The unprejudiced reader will see at once that such a strange, savage and ridiculous code of honor as this has no foundation in human nature, nor any warrant in a healthy view of human affairs. The extremely narrow sphere of its operation serves only to intensify the feeling, which is exclusively confined to Europe since the Middle Age, and then only to the upper classes, officers and soldiers, and people who imitate them. Neither Greeks nor Romans knew anything of this code of honor or of its principles; nor the highly civilized nations of Asia, ancient or modern. Amongst them no other kind of honor is recognized but that which I discussed first, in virtue of which a man is what he shows himself to be by his actions, not what any wagging tongue is pleased to say of him. They thought that what a man said or did might perhaps affect his own honor, but not any other man's. To them, a blow was but a blow — and any horse or donkey could give a harder one — a blow which under certain circumstances might make a man angry and demand immediate vengeance; but it had nothing to do with honor. No one kept account of blows or insulting words, or of the satisfaction which was demanded or omitted to be demanded. Yet in personal bravery and contempt of death, the ancients were certainly not inferior to the nations of Christian Europe. The Greeks and Romans were thorough heroes, if you like; but they knew nothing about point d'honneur. If they had any idea of a duel, it was totally unconnected with the life of the nobles; it was merely the exhibition of mercenary gladiators, slaves devoted to slaughter, condemned criminals, who, alternately with wild beasts, were set to butcher one another to make a Roman holiday. When Christianity was introduced, gladiatorial shows were done away with, and their place taken, in Christian times, by the duel, which was a way of settling difficulties by the Judgment of God.

If the gladiatorial fight was a cruel sacrifice to the prevailing desire for great spectacles, dueling is a cruel sacrifice to existing prejudices — a sacrifice, not of criminals, slaves and prisoners, but of the noble and the free.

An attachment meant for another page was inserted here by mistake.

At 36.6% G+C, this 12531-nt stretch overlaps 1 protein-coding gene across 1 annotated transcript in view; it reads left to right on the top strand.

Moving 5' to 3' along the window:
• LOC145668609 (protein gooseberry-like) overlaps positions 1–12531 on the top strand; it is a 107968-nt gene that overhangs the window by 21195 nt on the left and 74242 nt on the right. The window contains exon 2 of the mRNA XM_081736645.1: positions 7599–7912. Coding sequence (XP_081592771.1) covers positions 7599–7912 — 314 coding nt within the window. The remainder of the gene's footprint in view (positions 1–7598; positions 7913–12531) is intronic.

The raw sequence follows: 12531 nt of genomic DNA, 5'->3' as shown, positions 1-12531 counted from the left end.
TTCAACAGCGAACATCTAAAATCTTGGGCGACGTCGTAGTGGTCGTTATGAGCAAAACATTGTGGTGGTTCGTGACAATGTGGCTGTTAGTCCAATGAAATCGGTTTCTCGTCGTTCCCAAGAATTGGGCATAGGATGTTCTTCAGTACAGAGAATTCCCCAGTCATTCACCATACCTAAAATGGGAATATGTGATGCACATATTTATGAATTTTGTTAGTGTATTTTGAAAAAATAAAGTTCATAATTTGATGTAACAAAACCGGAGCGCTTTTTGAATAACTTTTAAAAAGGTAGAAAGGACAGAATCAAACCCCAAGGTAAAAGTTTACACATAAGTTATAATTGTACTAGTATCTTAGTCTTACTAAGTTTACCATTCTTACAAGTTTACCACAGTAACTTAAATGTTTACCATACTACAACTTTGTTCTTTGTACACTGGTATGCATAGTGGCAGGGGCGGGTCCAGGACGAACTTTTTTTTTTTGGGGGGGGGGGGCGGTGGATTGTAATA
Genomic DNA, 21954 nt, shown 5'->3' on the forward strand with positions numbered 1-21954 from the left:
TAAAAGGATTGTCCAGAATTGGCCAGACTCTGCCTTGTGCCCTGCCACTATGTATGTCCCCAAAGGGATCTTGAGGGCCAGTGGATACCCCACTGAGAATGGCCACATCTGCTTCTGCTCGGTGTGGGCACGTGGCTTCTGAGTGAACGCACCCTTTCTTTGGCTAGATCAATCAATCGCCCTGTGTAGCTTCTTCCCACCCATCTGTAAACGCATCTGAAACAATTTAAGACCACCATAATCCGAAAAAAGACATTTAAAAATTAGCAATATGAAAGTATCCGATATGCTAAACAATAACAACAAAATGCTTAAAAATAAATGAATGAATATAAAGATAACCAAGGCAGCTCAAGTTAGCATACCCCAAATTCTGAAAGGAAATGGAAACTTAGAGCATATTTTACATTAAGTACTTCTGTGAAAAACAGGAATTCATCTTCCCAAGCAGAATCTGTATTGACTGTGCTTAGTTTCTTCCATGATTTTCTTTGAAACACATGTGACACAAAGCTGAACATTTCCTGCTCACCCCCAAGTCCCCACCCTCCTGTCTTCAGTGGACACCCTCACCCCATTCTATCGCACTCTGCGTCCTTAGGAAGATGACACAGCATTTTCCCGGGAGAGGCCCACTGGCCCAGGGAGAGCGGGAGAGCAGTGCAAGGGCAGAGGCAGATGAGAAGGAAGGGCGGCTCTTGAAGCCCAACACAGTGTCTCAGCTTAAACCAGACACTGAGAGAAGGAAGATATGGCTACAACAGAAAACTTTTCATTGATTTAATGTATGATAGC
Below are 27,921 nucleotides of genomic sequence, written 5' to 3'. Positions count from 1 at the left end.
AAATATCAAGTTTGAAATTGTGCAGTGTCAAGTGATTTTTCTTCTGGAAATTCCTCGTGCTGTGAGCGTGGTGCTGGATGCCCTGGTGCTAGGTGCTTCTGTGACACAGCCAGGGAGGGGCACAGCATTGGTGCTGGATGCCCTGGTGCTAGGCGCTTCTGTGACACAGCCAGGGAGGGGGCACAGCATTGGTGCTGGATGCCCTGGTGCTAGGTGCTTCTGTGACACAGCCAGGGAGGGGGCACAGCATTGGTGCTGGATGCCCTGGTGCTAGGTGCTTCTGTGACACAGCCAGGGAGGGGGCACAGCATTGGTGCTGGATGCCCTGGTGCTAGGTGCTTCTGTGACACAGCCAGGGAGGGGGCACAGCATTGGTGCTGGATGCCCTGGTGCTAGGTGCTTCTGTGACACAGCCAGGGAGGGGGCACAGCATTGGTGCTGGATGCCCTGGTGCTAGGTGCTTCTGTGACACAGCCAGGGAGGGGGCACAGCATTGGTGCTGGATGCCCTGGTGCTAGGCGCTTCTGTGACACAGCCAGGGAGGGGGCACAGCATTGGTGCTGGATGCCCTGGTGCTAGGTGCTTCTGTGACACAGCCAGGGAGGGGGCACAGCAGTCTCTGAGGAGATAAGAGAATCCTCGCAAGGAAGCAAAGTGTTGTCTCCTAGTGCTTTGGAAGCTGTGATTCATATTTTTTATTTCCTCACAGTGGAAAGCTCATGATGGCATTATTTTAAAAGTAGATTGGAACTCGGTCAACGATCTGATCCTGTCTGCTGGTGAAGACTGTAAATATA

There are a great many traits in the character of the ancients which show that they were entirely free from these prejudices. When, for instance, Marius was summoned to a duel by a Teutonic chief, he returned answer to the effect that, if the chief were tired of his life, he might go and hang himself; at the same time he offered him a veteran gladiator for a round or two. Plutarch relates in his life of Themistocles that Eurybiades, who was in command of the fleet, once raised his stick to strike him; whereupon Themistocles, instead of drawing his sword, simply said: Strike, but hear me. How sorry the reader must be, if he is an honorable man, to find that we have no information that the Athenian officers refused in a body to serve any longer under Themistocles, if he acted like that! There is a modern French writer who declares that if anyone considers Demosthenes a man of honor, his ignorance will excite a smile of pity; and that Cicero was not a man of honor either! [litteraires: par C. Durand. Rouen, 1828.] In a certain passage in Plato's Laws [Bk. IX.] the philosopher speaks at length of [Greek: aikia] or assault, showing us clearly enough that the ancients had no notion of any feeling of honor in connection with such matters. Socrates' frequent discussions were often followed by his being severely handled, and he bore it all mildly. Once, for instance, when somebody kicked him, the patience with which he took the insult surprised one of his friends. Do you think, said Socrates, that if an ass happened to kick me, I should resent it? [Diogenes Laertius, ii., 21.] On another occasion, when he was asked, Has not that fellow abused and insulted you? No, was his answer, what he says is not addressed to me [Ibid 36.] Stobaeus has preserved a long passage from Musonius, from which we can see how the ancients treated insults. They knew no other form of satisfaction than that which the law provided, and wise people despised even this. If a Greek received a box on the ear, he could get satisfaction by the aid of the law; as is evident from Plato's Gorgias, where Socrates' opinion may be found. The same thing may be seen in the account given by Gellius of one Lucius Veratius, who had the audacity to give some Roman citizens whom he met on the road a box on the ear, without any provocation whatever; but to avoid any ulterior consequences, he told a slave to bring a bag of small money, and on the spot paid the trivial legal penalty to the men whom he had astonished by his conduct.